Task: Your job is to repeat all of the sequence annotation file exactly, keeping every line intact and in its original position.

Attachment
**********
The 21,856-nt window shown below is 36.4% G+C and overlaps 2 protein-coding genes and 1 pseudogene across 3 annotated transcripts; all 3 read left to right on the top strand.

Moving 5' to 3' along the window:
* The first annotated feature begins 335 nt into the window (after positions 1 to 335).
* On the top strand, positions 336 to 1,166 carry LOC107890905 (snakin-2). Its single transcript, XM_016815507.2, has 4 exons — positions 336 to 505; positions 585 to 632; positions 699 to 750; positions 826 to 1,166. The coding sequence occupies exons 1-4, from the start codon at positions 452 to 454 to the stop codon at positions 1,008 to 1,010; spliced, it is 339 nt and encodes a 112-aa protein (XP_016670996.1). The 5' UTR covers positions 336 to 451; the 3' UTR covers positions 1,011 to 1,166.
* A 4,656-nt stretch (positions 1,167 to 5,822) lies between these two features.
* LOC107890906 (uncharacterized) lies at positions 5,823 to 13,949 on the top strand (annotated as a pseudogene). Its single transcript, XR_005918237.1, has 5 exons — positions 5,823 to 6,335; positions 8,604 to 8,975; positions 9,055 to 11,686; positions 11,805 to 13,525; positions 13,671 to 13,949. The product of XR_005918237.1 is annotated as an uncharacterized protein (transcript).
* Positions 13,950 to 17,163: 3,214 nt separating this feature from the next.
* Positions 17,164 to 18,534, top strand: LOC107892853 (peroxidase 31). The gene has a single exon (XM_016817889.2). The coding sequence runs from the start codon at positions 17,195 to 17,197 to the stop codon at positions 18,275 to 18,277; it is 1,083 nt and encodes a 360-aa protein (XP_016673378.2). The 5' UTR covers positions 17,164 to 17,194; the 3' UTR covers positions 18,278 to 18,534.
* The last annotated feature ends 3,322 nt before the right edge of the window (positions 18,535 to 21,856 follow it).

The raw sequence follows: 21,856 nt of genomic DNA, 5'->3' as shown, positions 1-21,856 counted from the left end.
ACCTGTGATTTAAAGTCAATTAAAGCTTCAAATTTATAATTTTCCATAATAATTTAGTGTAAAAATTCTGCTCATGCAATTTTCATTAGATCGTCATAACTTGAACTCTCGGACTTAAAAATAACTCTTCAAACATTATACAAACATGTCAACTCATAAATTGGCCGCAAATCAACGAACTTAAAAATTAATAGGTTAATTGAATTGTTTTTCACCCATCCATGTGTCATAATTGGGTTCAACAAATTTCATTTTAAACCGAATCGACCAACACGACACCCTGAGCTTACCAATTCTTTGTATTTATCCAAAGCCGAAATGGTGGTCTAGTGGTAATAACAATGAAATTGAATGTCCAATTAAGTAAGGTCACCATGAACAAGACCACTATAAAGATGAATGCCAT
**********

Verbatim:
The 21,856-nt window shown below is 36.4% G+C and overlaps 2 protein-coding genes and 1 pseudogene across 3 annotated transcripts; all 3 read left to right on the top strand.

Moving 5' to 3' along the window:
* The first annotated feature begins 335 nt into the window (after positions 1 to 335).
* On the top strand, positions 336 to 1,166 carry LOC107890905 (snakin-2). Its single transcript, XM_016815507.2, has 4 exons — positions 336 to 505; positions 585 to 632; positions 699 to 750; positions 826 to 1,166. The coding sequence occupies exons 1-4, from the start codon at positions 452 to 454 to the stop codon at positions 1,008 to 1,010; spliced, it is 339 nt and encodes a 112-aa protein (XP_016670996.1). The 5' UTR covers positions 336 to 451; the 3' UTR covers positions 1,011 to 1,166.
* A 4,656-nt stretch (positions 1,167 to 5,822) lies between these two features.
* LOC107890906 (uncharacterized) lies at positions 5,823 to 13,949 on the top strand (annotated as a pseudogene). Its single transcript, XR_005918237.1, has 5 exons — positions 5,823 to 6,335; positions 8,604 to 8,975; positions 9,055 to 11,686; positions 11,805 to 13,525; positions 13,671 to 13,949. The product of XR_005918237.1 is annotated as an uncharacterized protein (transcript).
* Positions 13,950 to 17,163: 3,214 nt separating this feature from the next.
* Positions 17,164 to 18,534, top strand: LOC107892853 (peroxidase 31). The gene has a single exon (XM_016817889.2). The coding sequence runs from the start codon at positions 17,195 to 17,197 to the stop codon at positions 18,275 to 18,277; it is 1,083 nt and encodes a 360-aa protein (XP_016673378.2). The 5' UTR covers positions 17,164 to 17,194; the 3' UTR covers positions 18,278 to 18,534.
* The last annotated feature ends 3,322 nt before the right edge of the window (positions 18,535 to 21,856 follow it).

The raw sequence follows: 21,856 nt of genomic DNA, 5'->3' as shown, positions 1-21,856 counted from the left end.
ACCTGTGATTTAAAGTCAATTAAAGCTTCAAATTTATAATTTTCCATAATAATTTAGTGTAAAAATTCTGCTCATGCAATTTTCATTAGATCGTCATAACTTGAACTCTCGGACTTAAAAATAACTCTTCAAACATTATACAAACATGTCAACTCATAAATTGGCCGCAAATCAACGAACTTAAAAATTAATAGGTTAATTGAATTGTTTTTCACCCATCCATGTGTCATAATTGGGTTCAACAAATTTCATTTTAAACCGAATCGACCAACACGACACCCTGAGCTTACCAATTCTTTGTATTTATCCAAAGCCGAAATGGTGGTCTAGTGGTAATAACAATGAAATTGAATGTCCAATTAAGTAAGGTCACCATGAACAAGACCACTATAAAGATGAATGCCAT